Bill Murray: “Harold Ramis and I together did the National Lampoon Show off Broadway, Meatballs, Stripes, Caddyshack, Ghostbusters and Groundhog Day. He earned his keep on this planet. God bless him.”

For Flavorwire‘s Jason Diamond, the team of Ramis and Murray “stands as one of the greatest comedy partnerships ever in terms of both the work it produced and its everlasting influence.”

Updates, 2/25: “Michelle and I were saddened to hear of the passing of Harold Ramis, one of America’s greatest satirists, and like so many other comedic geniuses, a proud product of Chicago’s Second City,” President Obama said in a statement issued today. “When we watched his movies—from Animal House and Caddyshack to Ghostbusters and Groundhog Day—we didn’t just laugh until it hurt. We questioned authority. We identified with the outsider. We rooted for the underdog. And through it all, we never lost our faith in happy endings. Our thoughts and prayers are with Harold’s wife, Erica, his children and grandchildren, and all those who loved him, who quote his work with abandon, and who hope that he received total consciousness.”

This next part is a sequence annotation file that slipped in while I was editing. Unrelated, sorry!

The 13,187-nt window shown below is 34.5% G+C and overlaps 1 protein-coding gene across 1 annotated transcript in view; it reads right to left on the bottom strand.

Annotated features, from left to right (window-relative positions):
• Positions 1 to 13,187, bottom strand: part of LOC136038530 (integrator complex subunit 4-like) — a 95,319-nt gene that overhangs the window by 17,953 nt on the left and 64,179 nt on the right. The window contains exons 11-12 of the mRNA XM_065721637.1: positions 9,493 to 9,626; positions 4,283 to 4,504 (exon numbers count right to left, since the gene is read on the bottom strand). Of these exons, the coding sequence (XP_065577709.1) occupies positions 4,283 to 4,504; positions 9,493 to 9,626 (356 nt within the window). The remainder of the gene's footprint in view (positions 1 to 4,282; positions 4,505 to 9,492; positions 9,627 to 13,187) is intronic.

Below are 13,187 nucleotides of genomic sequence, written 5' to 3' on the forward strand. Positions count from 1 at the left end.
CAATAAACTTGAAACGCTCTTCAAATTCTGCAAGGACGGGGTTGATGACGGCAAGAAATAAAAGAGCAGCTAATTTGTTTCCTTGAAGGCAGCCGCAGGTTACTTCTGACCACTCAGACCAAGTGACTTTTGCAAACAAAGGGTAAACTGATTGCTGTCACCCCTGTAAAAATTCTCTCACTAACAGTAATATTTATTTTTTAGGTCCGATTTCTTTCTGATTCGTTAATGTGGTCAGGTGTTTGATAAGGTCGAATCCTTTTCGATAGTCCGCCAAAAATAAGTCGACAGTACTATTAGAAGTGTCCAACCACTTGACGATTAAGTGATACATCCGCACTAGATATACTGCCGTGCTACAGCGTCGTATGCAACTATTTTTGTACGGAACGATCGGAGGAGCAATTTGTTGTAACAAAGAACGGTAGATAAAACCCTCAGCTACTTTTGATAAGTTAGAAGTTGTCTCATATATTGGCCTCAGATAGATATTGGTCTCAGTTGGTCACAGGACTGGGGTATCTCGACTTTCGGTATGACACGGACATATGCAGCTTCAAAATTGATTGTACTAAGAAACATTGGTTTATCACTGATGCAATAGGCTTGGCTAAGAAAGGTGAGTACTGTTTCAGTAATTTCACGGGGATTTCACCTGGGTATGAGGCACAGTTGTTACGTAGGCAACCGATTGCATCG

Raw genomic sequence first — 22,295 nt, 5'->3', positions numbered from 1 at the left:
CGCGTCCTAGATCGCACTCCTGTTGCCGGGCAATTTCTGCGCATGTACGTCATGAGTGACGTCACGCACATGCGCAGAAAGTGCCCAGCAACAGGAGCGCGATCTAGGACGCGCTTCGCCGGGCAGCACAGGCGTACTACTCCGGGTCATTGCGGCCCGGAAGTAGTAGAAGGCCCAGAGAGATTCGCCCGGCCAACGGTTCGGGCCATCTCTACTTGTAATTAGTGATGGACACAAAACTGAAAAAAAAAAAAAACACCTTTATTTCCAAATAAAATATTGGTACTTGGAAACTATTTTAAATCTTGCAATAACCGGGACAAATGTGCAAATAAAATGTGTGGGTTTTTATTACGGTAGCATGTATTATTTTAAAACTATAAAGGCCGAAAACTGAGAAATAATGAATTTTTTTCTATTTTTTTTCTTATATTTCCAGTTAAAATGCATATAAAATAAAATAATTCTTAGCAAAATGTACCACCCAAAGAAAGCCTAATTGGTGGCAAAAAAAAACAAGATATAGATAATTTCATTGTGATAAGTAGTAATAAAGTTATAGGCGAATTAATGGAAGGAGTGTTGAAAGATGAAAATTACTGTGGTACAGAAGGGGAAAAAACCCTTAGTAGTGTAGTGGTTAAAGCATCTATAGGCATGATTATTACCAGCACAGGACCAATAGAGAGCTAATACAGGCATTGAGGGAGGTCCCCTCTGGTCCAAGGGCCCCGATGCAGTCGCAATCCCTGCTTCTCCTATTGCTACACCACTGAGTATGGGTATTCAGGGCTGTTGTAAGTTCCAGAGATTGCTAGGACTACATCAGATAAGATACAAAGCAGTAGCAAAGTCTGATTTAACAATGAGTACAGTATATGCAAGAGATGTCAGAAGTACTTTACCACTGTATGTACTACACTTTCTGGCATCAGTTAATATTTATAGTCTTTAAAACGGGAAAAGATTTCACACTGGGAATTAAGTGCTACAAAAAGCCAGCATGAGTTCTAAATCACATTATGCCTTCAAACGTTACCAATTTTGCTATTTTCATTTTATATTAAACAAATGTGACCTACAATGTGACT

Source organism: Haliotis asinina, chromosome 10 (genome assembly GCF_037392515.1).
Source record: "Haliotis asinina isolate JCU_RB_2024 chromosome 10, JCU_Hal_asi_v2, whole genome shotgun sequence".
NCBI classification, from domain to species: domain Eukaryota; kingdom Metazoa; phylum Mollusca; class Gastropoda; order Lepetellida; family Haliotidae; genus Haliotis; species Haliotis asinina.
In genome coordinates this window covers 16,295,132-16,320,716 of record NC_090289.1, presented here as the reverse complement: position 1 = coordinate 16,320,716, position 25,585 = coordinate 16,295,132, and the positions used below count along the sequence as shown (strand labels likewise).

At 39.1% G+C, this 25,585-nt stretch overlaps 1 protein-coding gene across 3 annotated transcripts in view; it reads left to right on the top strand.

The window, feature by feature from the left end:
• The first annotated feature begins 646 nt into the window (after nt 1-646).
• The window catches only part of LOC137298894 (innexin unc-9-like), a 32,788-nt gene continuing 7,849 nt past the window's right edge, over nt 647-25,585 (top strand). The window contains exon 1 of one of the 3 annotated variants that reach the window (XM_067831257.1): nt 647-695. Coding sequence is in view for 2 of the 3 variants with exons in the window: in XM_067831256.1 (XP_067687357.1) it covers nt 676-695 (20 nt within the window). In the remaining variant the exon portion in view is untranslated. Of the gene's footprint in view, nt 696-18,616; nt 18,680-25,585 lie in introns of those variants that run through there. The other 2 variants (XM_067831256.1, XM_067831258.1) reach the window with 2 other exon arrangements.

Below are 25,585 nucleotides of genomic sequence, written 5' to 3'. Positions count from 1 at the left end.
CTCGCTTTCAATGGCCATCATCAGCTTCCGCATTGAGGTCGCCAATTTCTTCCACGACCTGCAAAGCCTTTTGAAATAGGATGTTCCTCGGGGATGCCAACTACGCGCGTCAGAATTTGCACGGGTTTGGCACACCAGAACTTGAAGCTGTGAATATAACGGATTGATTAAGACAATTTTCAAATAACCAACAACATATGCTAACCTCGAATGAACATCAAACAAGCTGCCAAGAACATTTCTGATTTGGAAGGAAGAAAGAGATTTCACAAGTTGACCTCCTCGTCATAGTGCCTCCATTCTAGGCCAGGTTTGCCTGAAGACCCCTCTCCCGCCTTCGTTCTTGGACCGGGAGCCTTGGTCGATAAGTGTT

For Variety, Alexandra Cheney talks with John Landis, who looks back on Animal House: “Harold wrote the part of Boon for himself [Peter Riegart was cast in the role]. I didn’t cast him because he was older than the rest of the cast, and someone else would be better. He was very angry with me for a long time. But if you watch Peter’s performance, he’s not playing Boon, he’s playing Harold Ramis…. Before Caddyshack [in 1980] came out he called me and said, ‘Now that I’ve directed my first movie, I get it, you were right, I’m not mad with you anymore.'”